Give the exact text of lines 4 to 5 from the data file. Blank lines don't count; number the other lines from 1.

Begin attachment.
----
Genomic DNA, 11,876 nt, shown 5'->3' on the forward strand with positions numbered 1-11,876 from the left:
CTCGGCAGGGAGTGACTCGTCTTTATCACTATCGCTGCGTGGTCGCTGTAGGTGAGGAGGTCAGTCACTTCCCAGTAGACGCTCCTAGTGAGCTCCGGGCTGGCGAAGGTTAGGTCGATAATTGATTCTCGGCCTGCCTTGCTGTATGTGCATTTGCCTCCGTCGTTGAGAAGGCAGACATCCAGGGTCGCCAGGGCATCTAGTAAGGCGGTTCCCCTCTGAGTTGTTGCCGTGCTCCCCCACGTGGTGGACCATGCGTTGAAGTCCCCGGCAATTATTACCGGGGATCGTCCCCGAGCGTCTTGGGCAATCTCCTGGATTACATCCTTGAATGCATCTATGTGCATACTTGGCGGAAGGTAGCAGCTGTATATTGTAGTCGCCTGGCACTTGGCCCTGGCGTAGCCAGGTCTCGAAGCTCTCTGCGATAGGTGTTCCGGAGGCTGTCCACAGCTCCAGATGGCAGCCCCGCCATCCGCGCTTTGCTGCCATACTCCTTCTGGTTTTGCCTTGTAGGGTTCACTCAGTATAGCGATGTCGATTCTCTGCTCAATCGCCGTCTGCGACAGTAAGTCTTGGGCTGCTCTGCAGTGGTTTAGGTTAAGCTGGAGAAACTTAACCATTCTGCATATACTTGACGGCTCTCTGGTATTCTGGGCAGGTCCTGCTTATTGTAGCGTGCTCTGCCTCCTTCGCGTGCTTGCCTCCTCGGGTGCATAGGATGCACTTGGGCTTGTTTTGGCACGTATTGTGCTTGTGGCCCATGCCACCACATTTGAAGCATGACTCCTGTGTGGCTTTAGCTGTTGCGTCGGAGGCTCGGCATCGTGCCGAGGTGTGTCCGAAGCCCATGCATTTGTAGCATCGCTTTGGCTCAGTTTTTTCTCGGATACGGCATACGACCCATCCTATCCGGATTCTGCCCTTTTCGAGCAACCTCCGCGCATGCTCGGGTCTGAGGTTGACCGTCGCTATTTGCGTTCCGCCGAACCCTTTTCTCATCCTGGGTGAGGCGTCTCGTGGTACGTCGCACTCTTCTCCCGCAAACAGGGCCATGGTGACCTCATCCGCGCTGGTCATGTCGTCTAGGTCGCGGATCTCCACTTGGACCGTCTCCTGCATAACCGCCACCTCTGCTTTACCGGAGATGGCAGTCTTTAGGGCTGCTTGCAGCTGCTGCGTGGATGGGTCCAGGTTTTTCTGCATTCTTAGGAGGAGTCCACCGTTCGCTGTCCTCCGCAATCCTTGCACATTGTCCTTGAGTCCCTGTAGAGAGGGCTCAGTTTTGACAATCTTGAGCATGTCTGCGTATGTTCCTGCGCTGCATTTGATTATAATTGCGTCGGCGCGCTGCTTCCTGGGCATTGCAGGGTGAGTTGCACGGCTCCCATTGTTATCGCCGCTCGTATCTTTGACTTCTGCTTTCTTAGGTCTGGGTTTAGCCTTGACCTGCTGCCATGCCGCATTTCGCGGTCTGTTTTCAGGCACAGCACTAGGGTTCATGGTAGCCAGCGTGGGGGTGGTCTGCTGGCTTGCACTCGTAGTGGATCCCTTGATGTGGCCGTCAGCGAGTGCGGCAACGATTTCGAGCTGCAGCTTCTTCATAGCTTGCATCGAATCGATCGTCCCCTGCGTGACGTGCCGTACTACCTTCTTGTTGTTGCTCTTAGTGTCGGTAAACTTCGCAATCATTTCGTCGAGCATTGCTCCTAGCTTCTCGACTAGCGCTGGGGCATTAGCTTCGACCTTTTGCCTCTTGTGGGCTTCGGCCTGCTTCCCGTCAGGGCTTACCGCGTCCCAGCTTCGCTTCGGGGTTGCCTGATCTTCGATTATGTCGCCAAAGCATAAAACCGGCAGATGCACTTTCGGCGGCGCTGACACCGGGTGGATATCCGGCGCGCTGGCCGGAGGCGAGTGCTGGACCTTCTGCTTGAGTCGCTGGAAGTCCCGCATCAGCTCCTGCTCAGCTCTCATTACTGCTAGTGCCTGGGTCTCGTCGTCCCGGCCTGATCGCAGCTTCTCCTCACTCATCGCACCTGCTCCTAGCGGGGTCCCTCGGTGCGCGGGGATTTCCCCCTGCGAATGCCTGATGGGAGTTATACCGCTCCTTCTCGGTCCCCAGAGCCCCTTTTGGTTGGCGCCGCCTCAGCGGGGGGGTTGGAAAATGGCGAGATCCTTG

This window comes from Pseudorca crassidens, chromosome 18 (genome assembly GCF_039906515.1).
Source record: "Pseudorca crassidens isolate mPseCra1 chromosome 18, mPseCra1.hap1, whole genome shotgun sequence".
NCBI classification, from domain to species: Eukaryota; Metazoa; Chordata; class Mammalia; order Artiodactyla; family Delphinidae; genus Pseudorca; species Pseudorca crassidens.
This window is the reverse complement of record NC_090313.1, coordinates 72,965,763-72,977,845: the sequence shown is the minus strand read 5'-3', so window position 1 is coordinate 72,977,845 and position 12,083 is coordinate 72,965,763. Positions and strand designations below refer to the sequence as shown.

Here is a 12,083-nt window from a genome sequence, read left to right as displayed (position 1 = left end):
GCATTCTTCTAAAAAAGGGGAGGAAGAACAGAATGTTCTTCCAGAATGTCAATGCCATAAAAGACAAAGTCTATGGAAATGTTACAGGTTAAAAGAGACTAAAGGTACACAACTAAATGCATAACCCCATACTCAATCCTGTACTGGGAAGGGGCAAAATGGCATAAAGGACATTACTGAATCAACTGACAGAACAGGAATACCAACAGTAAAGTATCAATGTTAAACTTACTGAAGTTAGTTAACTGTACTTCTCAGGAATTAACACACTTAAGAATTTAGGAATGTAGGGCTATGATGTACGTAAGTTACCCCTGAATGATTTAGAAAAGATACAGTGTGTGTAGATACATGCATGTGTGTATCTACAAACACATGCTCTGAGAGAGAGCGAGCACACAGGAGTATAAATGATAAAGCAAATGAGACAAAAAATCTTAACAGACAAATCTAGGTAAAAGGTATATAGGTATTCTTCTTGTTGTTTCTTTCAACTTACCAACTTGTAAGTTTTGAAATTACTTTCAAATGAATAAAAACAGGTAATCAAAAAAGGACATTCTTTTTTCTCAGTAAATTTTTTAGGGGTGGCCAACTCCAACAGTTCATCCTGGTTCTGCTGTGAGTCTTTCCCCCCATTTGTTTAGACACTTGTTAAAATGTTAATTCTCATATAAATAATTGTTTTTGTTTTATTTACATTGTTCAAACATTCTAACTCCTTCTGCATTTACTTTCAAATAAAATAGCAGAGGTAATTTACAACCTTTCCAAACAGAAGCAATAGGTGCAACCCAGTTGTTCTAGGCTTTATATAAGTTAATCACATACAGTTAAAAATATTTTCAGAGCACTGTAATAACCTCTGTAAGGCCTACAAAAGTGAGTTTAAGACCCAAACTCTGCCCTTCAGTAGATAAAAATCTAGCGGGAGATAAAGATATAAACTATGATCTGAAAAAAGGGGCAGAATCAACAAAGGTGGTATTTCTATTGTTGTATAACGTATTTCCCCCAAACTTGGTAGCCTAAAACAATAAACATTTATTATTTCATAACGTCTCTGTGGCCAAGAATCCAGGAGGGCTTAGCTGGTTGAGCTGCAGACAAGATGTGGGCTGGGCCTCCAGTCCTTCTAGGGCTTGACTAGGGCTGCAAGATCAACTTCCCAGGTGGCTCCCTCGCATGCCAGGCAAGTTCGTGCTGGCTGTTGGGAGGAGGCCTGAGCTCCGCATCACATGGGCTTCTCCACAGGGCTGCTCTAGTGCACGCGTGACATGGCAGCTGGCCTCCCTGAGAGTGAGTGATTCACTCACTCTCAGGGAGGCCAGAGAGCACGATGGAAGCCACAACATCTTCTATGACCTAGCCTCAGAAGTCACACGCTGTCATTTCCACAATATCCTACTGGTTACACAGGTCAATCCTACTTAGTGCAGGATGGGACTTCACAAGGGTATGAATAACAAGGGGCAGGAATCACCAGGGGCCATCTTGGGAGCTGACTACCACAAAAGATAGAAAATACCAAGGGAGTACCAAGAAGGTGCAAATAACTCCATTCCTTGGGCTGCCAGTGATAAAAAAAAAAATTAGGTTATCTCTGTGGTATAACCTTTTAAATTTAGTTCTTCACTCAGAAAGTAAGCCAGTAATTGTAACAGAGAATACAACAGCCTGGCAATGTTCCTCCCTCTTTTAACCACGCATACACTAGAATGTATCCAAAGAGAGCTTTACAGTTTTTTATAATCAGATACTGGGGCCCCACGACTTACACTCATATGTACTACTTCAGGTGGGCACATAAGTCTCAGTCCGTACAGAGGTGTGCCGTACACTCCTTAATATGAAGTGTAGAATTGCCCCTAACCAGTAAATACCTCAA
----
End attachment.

Source record: "Pseudorca crassidens isolate mPseCra1 chromosome 18, mPseCra1.hap1, whole genome shotgun sequence".
NCBI classification, from domain to species: Eukaryota; Metazoa; Chordata; class Mammalia; order Artiodactyla; family Delphinidae; genus Pseudorca; species Pseudorca crassidens.